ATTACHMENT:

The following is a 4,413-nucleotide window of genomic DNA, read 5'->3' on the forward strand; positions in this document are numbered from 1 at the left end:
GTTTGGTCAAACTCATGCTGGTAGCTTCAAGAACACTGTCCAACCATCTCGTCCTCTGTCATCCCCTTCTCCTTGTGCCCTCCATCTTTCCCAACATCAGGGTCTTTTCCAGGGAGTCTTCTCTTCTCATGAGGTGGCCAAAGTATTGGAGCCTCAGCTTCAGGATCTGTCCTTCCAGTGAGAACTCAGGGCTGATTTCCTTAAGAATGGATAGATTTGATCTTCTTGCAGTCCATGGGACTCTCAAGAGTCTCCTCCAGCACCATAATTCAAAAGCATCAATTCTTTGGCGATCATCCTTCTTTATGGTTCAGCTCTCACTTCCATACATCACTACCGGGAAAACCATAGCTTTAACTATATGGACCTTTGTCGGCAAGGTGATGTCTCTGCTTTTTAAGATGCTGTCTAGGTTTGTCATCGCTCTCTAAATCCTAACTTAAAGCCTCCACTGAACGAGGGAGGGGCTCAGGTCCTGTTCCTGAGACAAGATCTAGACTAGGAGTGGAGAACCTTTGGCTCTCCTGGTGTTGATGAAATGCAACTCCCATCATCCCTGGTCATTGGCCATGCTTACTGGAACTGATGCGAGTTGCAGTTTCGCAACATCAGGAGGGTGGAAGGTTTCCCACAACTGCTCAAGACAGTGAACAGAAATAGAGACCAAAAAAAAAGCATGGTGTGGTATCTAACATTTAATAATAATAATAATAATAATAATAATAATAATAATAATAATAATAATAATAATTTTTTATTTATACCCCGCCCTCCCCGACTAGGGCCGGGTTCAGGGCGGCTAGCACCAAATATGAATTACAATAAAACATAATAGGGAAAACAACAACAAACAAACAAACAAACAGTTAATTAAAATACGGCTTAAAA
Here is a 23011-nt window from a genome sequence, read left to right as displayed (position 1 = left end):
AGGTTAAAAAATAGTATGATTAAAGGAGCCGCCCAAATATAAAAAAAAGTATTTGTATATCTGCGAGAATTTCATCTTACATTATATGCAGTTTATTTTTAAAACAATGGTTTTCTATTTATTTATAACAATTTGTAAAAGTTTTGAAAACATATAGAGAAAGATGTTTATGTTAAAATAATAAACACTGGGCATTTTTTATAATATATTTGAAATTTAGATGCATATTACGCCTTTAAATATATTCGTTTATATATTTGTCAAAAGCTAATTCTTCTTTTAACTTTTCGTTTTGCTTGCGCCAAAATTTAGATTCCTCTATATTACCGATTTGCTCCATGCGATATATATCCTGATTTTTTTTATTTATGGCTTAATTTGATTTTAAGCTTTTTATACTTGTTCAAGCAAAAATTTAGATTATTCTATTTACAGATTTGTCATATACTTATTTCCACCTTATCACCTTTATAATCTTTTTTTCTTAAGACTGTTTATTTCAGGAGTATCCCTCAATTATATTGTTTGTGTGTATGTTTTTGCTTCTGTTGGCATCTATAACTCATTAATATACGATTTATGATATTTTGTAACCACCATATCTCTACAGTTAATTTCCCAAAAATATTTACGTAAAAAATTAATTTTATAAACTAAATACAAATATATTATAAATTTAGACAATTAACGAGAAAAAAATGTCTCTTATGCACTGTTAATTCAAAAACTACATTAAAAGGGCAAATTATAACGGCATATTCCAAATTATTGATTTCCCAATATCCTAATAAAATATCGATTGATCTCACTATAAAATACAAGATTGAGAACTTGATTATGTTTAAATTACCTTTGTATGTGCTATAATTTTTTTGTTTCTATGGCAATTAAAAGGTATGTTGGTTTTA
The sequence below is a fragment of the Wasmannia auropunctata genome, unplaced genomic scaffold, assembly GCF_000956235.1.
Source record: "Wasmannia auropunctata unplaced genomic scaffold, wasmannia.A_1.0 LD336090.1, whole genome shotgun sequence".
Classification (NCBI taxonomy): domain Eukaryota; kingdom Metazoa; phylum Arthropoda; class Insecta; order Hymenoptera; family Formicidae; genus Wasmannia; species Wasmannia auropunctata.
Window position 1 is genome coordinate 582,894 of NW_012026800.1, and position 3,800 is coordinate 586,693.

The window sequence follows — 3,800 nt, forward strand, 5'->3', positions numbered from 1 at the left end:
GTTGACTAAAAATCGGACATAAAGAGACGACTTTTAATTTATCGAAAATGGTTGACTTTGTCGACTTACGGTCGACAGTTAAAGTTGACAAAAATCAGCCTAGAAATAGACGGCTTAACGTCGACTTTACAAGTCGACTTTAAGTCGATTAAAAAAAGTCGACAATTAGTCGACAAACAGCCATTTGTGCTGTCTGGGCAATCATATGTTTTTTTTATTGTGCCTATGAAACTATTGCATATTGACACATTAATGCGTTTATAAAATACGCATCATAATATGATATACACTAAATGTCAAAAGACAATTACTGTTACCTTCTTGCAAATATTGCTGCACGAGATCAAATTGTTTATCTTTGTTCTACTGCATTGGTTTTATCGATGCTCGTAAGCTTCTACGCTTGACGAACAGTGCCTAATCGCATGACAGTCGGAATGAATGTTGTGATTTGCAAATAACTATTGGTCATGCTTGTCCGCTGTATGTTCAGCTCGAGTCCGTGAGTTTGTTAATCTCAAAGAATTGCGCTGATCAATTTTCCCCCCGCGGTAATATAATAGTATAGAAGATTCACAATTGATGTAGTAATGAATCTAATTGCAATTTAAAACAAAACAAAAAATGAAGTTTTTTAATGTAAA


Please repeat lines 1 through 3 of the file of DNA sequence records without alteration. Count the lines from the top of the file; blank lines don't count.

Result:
The following is a 4,413-nucleotide window of genomic DNA, read 5'->3' on the forward strand; positions in this document are numbered from 1 at the left end:
GTTTGGTCAAACTCATGCTGGTAGCTTCAAGAACACTGTCCAACCATCTCGTCCTCTGTCATCCCCTTCTCCTTGTGCCCTCCATCTTTCCCAACATCAGGGTCTTTTCCAGGGAGTCTTCTCTTCTCATGAGGTGGCCAAAGTATTGGAGCCTCAGCTTCAGGATCTGTCCTTCCAGTGAGAACTCAGGGCTGATTTCCTTAAGAATGGATAGATTTGATCTTCTTGCAGTCCATGGGACTCTCAAGAGTCTCCTCCAGCACCATAATTCAAAAGCATCAATTCTTTGGCGATCATCCTTCTTTATGGTTCAGCTCTCACTTCCATACATCACTACCGGGAAAACCATAGCTTTAACTATATGGACCTTTGTCGGCAAGGTGATGTCTCTGCTTTTTAAGATGCTGTCTAGGTTTGTCATCGCTCTCTAAATCCTAACTTAAAGCCTCCACTGAACGAGGGAGGGGCTCAGGTCCTGTTCCTGAGACAAGATCTAGACTAGGAGTGGAGAACCTTTGGCTCTCCTGGTGTTGATGAAATGCAACTCCCATCATCCCTGGTCATTGGCCATGCTTACTGGAACTGATGCGAGTTGCAGTTTCGCAACATCAGGAGGGTGGAAGGTTTCCCACAACTGCTCAAGACAGTGAACAGAAATAGAGACCAAAAAAAAAGCATGGTGTGGTATCTAACATTTAATAATAATAATAATAATAATAATAATAATAATAATAATAATAATAATAATAATTTTTTATTTATACCCCGCCCTCCCCGACTAGGGCCGGGTTCAGGGCGGCTAGCACCAAATATGAATTACAATAAAACATAATAGGGAAAACAACAACAAACAAACAAACAAACAGTTAATTAAAATACGGCTTAAAA
Here is a 23011-nt window from a genome sequence, read left to right as displayed (position 1 = left end):